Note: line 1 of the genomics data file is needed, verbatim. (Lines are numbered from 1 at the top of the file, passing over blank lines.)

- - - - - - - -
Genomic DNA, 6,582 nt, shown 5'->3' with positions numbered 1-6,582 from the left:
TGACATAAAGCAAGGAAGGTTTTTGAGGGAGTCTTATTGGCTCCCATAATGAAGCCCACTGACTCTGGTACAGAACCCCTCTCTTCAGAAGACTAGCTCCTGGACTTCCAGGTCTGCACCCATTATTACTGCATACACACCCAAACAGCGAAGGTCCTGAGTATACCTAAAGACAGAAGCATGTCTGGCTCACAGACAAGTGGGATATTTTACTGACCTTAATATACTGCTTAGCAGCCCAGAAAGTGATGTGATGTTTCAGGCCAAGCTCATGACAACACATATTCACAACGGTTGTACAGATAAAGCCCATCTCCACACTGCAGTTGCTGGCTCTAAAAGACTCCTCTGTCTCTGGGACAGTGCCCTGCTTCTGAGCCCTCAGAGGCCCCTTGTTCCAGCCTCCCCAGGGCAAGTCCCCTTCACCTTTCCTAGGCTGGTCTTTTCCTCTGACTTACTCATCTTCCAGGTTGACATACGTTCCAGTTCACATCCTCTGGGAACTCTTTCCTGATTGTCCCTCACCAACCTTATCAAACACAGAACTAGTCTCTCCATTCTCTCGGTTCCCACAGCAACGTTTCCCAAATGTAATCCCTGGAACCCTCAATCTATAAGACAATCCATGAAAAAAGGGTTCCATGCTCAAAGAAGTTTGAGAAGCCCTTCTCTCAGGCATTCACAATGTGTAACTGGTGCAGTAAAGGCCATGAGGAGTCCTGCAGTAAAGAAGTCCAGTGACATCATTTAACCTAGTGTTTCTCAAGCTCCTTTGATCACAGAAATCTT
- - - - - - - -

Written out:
Genomic DNA, 6,582 nt, shown 5'->3' with positions numbered 1-6,582 from the left: